Questions are being asked and fingers are starting to be pointed after England’s 2018 Fifa World Cup bid failed yesterday, 2nd December 2010. The England bid went out in the first round, having earned just two votes, with Russia beating the Spain/Portugal and Holland/Belgium bids in round two.
Prime Minster David Cameron, who was part of England’s presentation team on the day, called the news “bitterly disappointing” and said it was hard to see what else could have been done.
“I think according to Fifa we had the best technical bid. No-one could identify any risks of bringing the tournament to England. I think we had the strongest commercial bid and the country is passionate about football. But it turns out that is not enough” he said
Why then did England’s bid fail? Andy Anson, the bid’s chief executive, has raised questions as to the negative British media surrounding corruption within Fifa, and the impact that this may have had on the voting process.
Anson has said that he had been told that Sepp Blatter, the Fifa president, had spoken to executive committee members of the “evil of the media” just before the vote.
He added: “I think that was unhelpful and actually inaccurate. There was a final sum up before they voted and I think it was mentioned at the beginning of that. That’s not helpful to our cause.”
The Fifa executive committee has since confirmed that the lingering backlash against the British media following the explosive corruption allegations had counted against England and contributed to the bid team’s defeat.
The committee’s comments are apparently focussed towards the report on the BBC’s Panorama programme Broadcast in the UK on the 29th November 2010, 2 days before the vote, which accused 3 senior Fifa officials, all involved in the World Cup bid process of taking bribes to secure votes.
An inside reaction to the report and its effect comes from Angel Maria Villar Llona, the Spanish executive committee member, went further in saying, “I love Fifa dearly I also love my colleagues. Recently we have been criticised by many media outlets, but unfortunately for them Fifa is a clean institution.
Junji Ogura, Japan’s Fifa executive committee member has said that “I thought England was a very strong candidate. Their presentation was one of the strongest, but I think there was a big influence from the reports of the BBC. These reports possibly influenced people. It made damage for some people.”
In light of the alleged reaction from Fifa to the negative press received, there has been today much damming criticism of the English media from senior figures within English Football, as well as angry football bloggers describing the press as “unpatriotic” in light of the news.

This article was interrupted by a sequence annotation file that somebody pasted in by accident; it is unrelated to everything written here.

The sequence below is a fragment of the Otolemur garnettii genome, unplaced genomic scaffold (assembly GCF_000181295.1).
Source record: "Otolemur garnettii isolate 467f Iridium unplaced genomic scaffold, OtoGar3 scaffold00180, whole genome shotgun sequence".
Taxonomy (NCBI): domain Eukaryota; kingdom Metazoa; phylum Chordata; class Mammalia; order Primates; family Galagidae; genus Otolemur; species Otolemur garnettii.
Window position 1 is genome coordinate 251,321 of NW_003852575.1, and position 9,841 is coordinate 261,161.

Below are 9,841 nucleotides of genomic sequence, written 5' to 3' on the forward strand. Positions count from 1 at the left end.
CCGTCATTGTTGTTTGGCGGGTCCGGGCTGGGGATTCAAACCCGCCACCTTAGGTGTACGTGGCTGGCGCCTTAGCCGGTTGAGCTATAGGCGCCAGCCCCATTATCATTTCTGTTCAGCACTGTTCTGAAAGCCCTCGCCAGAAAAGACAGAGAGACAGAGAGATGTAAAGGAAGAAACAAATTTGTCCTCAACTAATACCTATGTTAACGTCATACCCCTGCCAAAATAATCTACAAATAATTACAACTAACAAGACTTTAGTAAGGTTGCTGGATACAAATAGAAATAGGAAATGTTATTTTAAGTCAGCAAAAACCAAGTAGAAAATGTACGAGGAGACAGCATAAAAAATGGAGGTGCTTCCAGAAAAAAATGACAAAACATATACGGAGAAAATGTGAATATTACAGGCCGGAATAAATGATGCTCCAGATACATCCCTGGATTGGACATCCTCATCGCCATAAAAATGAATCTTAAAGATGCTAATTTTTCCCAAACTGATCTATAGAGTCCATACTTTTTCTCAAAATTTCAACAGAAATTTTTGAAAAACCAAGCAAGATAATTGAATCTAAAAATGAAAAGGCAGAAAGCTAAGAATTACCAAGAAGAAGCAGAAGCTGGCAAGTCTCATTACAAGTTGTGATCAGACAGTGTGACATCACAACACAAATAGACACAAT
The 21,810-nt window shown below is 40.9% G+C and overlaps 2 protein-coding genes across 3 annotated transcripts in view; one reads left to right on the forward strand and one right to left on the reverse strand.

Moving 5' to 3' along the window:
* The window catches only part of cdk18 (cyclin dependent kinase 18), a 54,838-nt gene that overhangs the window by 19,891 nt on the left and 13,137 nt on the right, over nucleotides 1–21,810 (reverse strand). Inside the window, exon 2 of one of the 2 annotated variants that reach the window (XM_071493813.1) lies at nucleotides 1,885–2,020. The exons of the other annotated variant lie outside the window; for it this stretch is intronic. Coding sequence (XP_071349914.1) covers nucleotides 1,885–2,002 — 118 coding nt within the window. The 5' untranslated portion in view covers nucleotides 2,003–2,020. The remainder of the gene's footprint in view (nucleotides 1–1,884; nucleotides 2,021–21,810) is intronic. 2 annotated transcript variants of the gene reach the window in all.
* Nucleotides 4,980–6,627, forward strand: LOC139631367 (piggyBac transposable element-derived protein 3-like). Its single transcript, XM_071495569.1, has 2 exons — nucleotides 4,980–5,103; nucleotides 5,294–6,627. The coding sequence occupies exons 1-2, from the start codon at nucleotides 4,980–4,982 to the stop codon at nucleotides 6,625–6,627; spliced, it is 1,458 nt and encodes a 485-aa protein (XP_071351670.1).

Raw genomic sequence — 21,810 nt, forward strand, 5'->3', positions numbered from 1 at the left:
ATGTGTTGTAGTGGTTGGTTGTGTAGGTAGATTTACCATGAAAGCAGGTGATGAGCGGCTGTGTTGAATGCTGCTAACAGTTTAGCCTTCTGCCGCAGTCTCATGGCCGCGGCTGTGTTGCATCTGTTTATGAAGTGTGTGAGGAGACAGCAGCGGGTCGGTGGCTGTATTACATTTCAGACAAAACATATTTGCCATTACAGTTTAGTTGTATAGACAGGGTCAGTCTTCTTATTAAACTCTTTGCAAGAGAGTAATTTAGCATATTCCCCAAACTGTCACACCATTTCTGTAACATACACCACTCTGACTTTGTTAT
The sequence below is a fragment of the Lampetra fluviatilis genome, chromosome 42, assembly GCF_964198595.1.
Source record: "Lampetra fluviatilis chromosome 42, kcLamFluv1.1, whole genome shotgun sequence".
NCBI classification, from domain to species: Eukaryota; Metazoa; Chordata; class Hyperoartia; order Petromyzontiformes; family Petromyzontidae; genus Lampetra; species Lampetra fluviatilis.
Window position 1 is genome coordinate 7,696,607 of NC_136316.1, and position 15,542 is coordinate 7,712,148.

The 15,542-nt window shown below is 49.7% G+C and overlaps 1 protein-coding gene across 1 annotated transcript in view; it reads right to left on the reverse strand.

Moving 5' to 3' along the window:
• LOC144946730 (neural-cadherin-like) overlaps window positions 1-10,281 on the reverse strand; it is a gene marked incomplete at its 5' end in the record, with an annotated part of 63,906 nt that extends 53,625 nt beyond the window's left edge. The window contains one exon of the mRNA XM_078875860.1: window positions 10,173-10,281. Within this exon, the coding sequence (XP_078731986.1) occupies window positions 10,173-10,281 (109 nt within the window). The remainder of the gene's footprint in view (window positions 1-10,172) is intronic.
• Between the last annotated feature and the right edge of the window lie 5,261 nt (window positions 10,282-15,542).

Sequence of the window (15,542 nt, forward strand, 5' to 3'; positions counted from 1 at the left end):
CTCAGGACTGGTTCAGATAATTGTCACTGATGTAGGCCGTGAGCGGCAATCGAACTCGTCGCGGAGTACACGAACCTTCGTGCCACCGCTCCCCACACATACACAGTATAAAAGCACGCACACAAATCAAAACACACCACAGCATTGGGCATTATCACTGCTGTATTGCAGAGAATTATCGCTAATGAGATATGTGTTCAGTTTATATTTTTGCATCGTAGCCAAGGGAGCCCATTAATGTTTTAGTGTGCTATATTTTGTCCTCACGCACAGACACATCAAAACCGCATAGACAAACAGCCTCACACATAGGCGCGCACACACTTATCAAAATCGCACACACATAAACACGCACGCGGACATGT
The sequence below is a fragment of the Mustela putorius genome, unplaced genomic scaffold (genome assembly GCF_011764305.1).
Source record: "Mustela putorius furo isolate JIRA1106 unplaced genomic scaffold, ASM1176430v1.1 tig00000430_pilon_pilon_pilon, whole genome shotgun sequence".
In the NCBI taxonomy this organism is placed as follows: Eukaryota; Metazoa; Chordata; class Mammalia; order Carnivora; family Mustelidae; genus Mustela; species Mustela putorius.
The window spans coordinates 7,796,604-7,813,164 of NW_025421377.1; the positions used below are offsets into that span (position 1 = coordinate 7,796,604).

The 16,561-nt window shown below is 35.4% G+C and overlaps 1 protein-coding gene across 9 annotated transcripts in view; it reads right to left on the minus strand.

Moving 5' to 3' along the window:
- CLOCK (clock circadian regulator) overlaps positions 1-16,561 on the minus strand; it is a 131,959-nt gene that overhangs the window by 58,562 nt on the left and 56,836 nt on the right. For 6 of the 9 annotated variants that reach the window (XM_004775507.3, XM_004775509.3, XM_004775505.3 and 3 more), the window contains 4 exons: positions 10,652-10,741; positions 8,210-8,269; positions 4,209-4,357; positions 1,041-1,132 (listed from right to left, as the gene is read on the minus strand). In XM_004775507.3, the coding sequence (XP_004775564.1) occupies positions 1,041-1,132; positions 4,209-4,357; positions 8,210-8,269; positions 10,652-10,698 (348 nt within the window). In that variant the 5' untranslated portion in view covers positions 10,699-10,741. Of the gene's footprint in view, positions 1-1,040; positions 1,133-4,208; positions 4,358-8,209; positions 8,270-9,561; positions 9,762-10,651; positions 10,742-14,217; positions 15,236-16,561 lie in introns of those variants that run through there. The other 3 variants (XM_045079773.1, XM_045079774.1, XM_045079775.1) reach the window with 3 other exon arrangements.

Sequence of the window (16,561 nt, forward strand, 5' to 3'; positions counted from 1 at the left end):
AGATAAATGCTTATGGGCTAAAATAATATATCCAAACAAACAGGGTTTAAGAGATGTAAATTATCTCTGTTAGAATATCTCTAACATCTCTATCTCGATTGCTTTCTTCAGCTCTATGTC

Former Football Association(FA) executive chairman, David Davies said the role of the English media may have scared some people off backing the bid. He commented on the fact that those involved within the higher echelons of English football accept the “rough and tumble” of the press but just accept it. He added that “there is no question that there is a different view abroad.”
Focus again is centred on the BBC’s report with former Liverpool FC chairman Martin Broughton describing the Panorama investigation as being “an attempt to promote a tired, dated programme which has seen better days.
Former FA executive Mark Palios criticises the timing of the programme, a feeling echoed by Andy Anson, adding “it may well have had an impact. I don’t think it would have helped at all.” But he also went on to say “looking at the extent to which there may be a deeper seated problem than just the Panorama programme”
However, the rumours of the effect that the media had on proceedings were dismissed by England 2018 ambassador David Beckham in his saying, “I’ve heard rumours that we lost due to the British press. I hope this isn’t the reason. I believe in free press and they are incredibly supportive of the game I love.”
Former England manger Graham Taylor also defended the media: “I’m not one of those blaming Panorama – this has been going on for years. They (Fifa) should really be investigated and of course the journalists are very good at that”
The allegations of corruption by certain Fifa members is yet another example of how sport’s reputation can be tarnished by claims of dishonesty. We at FrontRow Legal will be inviting comment from guest speaker Anthony Clavane from the Sunday Mirror on the role of the media in uncovering corruption in sport, as well as comments from Rick Parry and Ian Smith